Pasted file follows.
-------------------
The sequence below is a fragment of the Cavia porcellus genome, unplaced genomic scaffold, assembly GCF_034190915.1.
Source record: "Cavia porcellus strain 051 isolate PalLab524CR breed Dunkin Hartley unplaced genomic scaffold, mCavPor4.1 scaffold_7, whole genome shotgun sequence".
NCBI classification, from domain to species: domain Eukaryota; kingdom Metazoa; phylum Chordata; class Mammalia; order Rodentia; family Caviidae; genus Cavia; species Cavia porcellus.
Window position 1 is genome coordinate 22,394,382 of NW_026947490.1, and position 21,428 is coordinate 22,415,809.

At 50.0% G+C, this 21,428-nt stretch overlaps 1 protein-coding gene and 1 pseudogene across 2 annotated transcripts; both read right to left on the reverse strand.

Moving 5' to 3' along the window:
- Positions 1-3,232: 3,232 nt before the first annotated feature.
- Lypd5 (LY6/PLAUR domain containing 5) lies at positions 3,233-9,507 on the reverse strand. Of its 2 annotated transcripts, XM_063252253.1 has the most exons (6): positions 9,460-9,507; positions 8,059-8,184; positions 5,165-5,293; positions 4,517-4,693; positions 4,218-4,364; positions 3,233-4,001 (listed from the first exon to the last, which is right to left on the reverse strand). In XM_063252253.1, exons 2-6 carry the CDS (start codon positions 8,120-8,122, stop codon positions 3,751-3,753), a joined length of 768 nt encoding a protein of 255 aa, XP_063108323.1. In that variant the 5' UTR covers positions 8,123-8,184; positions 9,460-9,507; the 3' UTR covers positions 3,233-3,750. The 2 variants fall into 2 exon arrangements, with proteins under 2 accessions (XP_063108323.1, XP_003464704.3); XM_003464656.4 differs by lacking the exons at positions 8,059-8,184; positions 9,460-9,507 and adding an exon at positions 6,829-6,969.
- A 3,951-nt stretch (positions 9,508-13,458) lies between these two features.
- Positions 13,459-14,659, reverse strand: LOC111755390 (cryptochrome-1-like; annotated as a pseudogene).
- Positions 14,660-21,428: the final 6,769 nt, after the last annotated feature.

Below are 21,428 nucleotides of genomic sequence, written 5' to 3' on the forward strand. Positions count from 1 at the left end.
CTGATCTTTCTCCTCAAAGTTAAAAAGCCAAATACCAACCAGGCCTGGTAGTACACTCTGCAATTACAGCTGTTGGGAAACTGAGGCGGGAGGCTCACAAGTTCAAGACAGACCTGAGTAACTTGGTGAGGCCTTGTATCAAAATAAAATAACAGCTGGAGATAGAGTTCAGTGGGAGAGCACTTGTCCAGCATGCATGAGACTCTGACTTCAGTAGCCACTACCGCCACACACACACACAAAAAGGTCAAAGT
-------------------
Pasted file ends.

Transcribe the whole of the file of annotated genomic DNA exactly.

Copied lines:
The sequence below is a fragment of the Cavia porcellus genome, unplaced genomic scaffold, assembly GCF_034190915.1.
Source record: "Cavia porcellus strain 051 isolate PalLab524CR breed Dunkin Hartley unplaced genomic scaffold, mCavPor4.1 scaffold_7, whole genome shotgun sequence".
NCBI classification, from domain to species: domain Eukaryota; kingdom Metazoa; phylum Chordata; class Mammalia; order Rodentia; family Caviidae; genus Cavia; species Cavia porcellus.
Window position 1 is genome coordinate 22,394,382 of NW_026947490.1, and position 21,428 is coordinate 22,415,809.

At 50.0% G+C, this 21,428-nt stretch overlaps 1 protein-coding gene and 1 pseudogene across 2 annotated transcripts; both read right to left on the reverse strand.

Moving 5' to 3' along the window:
- Positions 1-3,232: 3,232 nt before the first annotated feature.
- Lypd5 (LY6/PLAUR domain containing 5) lies at positions 3,233-9,507 on the reverse strand. Of its 2 annotated transcripts, XM_063252253.1 has the most exons (6): positions 9,460-9,507; positions 8,059-8,184; positions 5,165-5,293; positions 4,517-4,693; positions 4,218-4,364; positions 3,233-4,001 (listed from the first exon to the last, which is right to left on the reverse strand). In XM_063252253.1, exons 2-6 carry the CDS (start codon positions 8,120-8,122, stop codon positions 3,751-3,753), a joined length of 768 nt encoding a protein of 255 aa, XP_063108323.1. In that variant the 5' UTR covers positions 8,123-8,184; positions 9,460-9,507; the 3' UTR covers positions 3,233-3,750. The 2 variants fall into 2 exon arrangements, with proteins under 2 accessions (XP_063108323.1, XP_003464704.3); XM_003464656.4 differs by lacking the exons at positions 8,059-8,184; positions 9,460-9,507 and adding an exon at positions 6,829-6,969.
- A 3,951-nt stretch (positions 9,508-13,458) lies between these two features.
- Positions 13,459-14,659, reverse strand: LOC111755390 (cryptochrome-1-like; annotated as a pseudogene).
- Positions 14,660-21,428: the final 6,769 nt, after the last annotated feature.

Below are 21,428 nucleotides of genomic sequence, written 5' to 3' on the forward strand. Positions count from 1 at the left end.
CTGATCTTTCTCCTCAAAGTTAAAAAGCCAAATACCAACCAGGCCTGGTAGTACACTCTGCAATTACAGCTGTTGGGAAACTGAGGCGGGAGGCTCACAAGTTCAAGACAGACCTGAGTAACTTGGTGAGGCCTTGTATCAAAATAAAATAACAGCTGGAGATAGAGTTCAGTGGGAGAGCACTTGTCCAGCATGCATGAGACTCTGACTTCAGTAGCCACTACCGCCACACACACACACAAAAAGGTCAAAGT